Federal judge strikes down Colorado’s ban on same-sex marriage


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DENVER -- A federal judge ruled late Wednesday afternoon that Colorado's ban on same-sex marriage is unconstitutional.

U.S. District Judge Raymond Moore made the ruling and then immediately put his order on hold, giving the state a month to appeal the decision to a higher court.

Attorney General John Suthers announced Wednesday evening that he plans to file an appeal.

Colorado Gov. John Hickenlooper, a Democrat, and Suthers, a Republican, had asked for a longer stay until the issue is decided by the U.S. Supreme Court, but Moore ruled that the state did not meet the burden to justify a longer stay.

"This Court cannot -- and, more importantly, it will not -- tell the people of Colorado that the access to this or any other fundamental right will be delayed because it 'thinks' or 'perceives' the subtle -- or not so subtle -- content of a message not directed to this case," Moore wrote. "The rule of law demands more."

Read the full court order here

Moore acknowledged the likelihood of the Supreme Court's ruling in Herbert v. Kitchen, the successful challenge of Utah's same-sex marriage ban was upheld last month by the Denver-based 10th Circuit Court of Appeals but stayed,  providing the final resolution to the national question of same-sex marriage.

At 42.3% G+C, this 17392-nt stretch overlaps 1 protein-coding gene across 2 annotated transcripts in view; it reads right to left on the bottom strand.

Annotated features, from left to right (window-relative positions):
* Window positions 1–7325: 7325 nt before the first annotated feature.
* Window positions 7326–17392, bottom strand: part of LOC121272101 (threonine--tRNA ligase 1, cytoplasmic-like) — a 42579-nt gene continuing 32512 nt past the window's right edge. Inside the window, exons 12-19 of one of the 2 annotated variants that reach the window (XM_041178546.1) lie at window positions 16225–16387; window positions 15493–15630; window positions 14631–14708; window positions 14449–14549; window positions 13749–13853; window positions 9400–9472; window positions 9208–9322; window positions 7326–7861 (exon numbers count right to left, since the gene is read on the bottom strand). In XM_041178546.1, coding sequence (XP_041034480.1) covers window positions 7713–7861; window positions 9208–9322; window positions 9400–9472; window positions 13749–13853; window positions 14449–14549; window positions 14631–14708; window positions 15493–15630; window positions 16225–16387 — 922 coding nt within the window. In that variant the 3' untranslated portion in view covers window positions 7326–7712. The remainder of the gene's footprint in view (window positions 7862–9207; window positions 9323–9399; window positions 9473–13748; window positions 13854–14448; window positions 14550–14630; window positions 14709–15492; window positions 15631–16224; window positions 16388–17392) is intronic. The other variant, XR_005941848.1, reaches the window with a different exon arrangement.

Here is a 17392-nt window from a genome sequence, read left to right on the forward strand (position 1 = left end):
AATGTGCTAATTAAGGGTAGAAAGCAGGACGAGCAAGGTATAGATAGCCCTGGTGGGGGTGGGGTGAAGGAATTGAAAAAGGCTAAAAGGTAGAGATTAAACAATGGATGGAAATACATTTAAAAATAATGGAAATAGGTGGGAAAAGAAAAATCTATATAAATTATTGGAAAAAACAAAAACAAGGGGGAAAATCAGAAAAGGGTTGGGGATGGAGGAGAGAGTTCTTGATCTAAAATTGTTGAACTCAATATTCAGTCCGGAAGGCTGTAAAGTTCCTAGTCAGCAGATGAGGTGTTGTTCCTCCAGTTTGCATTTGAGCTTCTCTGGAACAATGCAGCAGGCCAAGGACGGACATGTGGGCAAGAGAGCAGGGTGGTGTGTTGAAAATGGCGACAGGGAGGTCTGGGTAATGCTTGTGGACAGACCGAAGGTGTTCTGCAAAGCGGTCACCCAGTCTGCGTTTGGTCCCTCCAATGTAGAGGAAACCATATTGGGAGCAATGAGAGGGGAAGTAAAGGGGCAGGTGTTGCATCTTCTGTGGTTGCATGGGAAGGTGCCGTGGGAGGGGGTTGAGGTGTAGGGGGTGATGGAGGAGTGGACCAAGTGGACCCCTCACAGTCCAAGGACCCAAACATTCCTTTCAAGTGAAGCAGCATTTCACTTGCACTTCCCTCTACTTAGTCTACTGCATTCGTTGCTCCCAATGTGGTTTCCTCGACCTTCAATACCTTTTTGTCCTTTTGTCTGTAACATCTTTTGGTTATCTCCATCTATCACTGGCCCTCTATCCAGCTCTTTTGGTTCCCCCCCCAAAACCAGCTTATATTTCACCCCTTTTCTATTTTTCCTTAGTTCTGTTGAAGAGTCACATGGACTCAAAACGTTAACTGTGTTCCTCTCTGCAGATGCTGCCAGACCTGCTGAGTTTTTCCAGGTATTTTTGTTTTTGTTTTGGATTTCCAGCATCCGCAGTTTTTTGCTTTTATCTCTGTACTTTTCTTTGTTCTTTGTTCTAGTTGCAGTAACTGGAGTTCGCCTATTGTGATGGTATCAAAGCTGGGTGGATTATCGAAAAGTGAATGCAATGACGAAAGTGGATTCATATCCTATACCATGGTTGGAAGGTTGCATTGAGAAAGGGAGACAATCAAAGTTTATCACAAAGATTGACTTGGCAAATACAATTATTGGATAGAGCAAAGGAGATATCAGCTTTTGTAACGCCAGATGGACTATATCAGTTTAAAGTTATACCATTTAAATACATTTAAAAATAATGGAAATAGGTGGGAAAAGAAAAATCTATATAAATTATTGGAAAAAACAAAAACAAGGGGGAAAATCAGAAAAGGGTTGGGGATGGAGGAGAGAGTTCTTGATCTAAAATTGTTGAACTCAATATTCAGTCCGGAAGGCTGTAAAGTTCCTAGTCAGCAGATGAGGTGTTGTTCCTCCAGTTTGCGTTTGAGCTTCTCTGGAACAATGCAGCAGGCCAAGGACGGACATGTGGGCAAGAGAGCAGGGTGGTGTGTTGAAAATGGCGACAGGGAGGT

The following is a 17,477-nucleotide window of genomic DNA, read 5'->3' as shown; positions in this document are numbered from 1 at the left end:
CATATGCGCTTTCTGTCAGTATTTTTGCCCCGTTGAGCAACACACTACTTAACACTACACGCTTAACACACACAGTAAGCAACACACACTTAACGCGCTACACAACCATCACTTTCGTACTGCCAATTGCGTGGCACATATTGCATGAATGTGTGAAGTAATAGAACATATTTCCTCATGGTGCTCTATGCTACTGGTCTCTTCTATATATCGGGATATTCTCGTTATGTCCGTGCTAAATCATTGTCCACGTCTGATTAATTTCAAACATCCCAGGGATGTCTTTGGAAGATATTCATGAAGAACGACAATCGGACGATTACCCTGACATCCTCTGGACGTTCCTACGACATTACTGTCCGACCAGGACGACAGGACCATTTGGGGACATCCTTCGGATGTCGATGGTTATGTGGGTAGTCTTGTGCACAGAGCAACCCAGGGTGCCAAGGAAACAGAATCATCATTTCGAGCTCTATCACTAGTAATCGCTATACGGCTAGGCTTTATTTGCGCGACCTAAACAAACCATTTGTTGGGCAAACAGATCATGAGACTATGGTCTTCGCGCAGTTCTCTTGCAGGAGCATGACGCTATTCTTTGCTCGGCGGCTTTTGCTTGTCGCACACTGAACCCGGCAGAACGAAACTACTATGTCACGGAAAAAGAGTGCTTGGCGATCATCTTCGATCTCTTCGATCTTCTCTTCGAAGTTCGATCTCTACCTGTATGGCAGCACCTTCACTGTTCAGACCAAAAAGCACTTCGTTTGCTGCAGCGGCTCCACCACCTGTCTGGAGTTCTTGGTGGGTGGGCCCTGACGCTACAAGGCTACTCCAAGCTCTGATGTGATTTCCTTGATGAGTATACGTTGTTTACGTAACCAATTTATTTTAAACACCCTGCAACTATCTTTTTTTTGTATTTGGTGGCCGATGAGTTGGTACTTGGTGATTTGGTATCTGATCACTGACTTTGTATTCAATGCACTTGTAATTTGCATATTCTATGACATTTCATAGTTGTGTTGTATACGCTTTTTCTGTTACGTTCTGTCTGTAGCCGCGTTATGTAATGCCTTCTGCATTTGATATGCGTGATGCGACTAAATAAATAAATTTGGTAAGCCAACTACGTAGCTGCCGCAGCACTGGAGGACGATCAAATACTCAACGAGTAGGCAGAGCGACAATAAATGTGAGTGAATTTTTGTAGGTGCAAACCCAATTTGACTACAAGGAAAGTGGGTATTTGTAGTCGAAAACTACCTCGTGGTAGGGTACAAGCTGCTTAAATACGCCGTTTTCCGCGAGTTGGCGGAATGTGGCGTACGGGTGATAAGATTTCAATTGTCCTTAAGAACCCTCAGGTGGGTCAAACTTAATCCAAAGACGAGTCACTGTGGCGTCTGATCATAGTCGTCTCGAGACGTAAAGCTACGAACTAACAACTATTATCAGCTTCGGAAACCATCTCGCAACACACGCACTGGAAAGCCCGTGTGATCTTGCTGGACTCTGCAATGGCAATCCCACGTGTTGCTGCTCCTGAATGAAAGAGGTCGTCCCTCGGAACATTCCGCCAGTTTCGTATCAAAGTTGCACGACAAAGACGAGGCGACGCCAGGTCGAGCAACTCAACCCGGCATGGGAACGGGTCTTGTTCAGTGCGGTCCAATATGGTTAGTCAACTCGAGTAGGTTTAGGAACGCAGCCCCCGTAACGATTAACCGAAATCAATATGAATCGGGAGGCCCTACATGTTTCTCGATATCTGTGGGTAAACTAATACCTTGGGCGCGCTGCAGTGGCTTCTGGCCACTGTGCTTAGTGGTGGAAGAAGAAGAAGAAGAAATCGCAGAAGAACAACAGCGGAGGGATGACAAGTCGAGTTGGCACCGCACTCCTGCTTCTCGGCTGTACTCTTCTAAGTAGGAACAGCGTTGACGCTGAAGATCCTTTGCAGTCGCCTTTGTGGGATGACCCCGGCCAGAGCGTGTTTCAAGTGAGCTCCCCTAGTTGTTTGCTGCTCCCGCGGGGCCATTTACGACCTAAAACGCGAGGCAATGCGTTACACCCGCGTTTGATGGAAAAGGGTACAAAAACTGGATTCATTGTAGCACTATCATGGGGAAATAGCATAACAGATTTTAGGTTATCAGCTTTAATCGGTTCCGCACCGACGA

The Colorado Why Marriage Matters campaign praised Moore, but criticized Suthers for appealing the ruling.

"Today, Judge Moore affirmed what Adams County District Court Judge C. Scott Crabtree, the justices of the 10th Circuit Court, and dozens of other judges nationwide have decided: marriage bans are unconstitutional," said Wendy Howell, the group's director, in a statement.

"We applaud his ruling as another step forward for equality, and we continue to call upon Attorney General John Suthers to drop his wasteful defense of Colorado’s unconstitutional ban.

"Republican governors in New Jersey, Pennsylvania, and Nevada have all decided to stop wasting taxpayer dollars continuing to defend indefensible bans in their states. Here in Colorado, real couples are hurt every day that they are denied the ability to marry, and there is no justifiable reason to prolong that pain. Therefore, we again call upon Suthers to drop his appeals and let the rulings stand."

Wednesday's ruling came in response to a lawsuit filed by six gay couple on July 1.

A state judge issued a similar ruling in a separate case earlier in July.

And in another case, a judge ruled that the Boulder County Clerk and Recorder can continue to issue same-sex marriage licenses. She began doing that when the 10th Circuit Court of Appeals declared Utah's ban on same-sex marriages unconstitutional.

Same-sex marriage is now legal in 19 states following a spate of challenges in the wake of last year's Supreme Court decision striking down the Clinton-era Defense of Marriage Act.

More than 20 courts have now found state bans on same-sex marriage to be a violation of the 14th Amendment's equal protection clause.

Colorado voters banned same-sex marriage in 2006; the state legislature approved civil unions in 2013.

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